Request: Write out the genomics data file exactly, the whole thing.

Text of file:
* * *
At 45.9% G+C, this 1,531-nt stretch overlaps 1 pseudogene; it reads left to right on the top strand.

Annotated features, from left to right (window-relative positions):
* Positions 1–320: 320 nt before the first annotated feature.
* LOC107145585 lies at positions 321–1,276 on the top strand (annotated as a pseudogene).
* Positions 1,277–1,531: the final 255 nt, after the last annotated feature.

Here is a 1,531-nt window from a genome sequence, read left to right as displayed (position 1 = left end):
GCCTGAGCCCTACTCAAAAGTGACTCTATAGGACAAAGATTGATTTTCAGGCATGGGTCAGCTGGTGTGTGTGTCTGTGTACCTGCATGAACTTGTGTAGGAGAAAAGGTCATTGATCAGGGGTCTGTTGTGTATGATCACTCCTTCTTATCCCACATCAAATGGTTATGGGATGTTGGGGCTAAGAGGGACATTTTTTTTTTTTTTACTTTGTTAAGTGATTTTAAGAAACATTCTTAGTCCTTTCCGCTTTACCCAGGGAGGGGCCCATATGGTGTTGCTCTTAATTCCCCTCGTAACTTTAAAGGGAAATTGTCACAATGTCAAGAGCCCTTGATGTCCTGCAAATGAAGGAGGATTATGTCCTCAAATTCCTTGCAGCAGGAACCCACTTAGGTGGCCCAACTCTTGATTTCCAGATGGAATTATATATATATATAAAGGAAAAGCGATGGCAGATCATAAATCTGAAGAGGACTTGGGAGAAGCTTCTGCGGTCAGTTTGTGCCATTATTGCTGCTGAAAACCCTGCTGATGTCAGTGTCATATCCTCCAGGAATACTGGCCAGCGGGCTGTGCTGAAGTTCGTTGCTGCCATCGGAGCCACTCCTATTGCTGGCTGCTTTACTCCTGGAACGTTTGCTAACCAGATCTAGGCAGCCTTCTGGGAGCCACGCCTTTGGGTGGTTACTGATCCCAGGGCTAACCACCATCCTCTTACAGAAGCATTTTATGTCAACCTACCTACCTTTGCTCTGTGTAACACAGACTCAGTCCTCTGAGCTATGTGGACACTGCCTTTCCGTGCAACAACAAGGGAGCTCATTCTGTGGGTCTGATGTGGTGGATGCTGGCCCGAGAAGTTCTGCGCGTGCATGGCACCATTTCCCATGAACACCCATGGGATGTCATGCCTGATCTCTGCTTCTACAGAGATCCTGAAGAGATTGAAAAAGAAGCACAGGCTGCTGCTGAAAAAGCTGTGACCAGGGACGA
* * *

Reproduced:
At 45.9% G+C, this 1,531-nt stretch overlaps 1 pseudogene; it reads left to right on the top strand.

Annotated features, from left to right (window-relative positions):
* Positions 1–320: 320 nt before the first annotated feature.
* LOC107145585 lies at positions 321–1,276 on the top strand (annotated as a pseudogene).
* Positions 1,277–1,531: the final 255 nt, after the last annotated feature.

Here is a 1,531-nt window from a genome sequence, read left to right as displayed (position 1 = left end):
GCCTGAGCCCTACTCAAAAGTGACTCTATAGGACAAAGATTGATTTTCAGGCATGGGTCAGCTGGTGTGTGTGTCTGTGTACCTGCATGAACTTGTGTAGGAGAAAAGGTCATTGATCAGGGGTCTGTTGTGTATGATCACTCCTTCTTATCCCACATCAAATGGTTATGGGATGTTGGGGCTAAGAGGGACATTTTTTTTTTTTTTACTTTGTTAAGTGATTTTAAGAAACATTCTTAGTCCTTTCCGCTTTACCCAGGGAGGGGCCCATATGGTGTTGCTCTTAATTCCCCTCGTAACTTTAAAGGGAAATTGTCACAATGTCAAGAGCCCTTGATGTCCTGCAAATGAAGGAGGATTATGTCCTCAAATTCCTTGCAGCAGGAACCCACTTAGGTGGCCCAACTCTTGATTTCCAGATGGAATTATATATATATATAAAGGAAAAGCGATGGCAGATCATAAATCTGAAGAGGACTTGGGAGAAGCTTCTGCGGTCAGTTTGTGCCATTATTGCTGCTGAAAACCCTGCTGATGTCAGTGTCATATCCTCCAGGAATACTGGCCAGCGGGCTGTGCTGAAGTTCGTTGCTGCCATCGGAGCCACTCCTATTGCTGGCTGCTTTACTCCTGGAACGTTTGCTAACCAGATCTAGGCAGCCTTCTGGGAGCCACGCCTTTGGGTGGTTACTGATCCCAGGGCTAACCACCATCCTCTTACAGAAGCATTTTATGTCAACCTACCTACCTTTGCTCTGTGTAACACAGACTCAGTCCTCTGAGCTATGTGGACACTGCCTTTCCGTGCAACAACAAGGGAGCTCATTCTGTGGGTCTGATGTGGTGGATGCTGGCCCGAGAAGTTCTGCGCGTGCATGGCACCATTTCCCATGAACACCCATGGGATGTCATGCCTGATCTCTGCTTCTACAGAGATCCTGAAGAGATTGAAAAAGAAGCACAGGCTGCTGCTGAAAAAGCTGTGACCAGGGACGA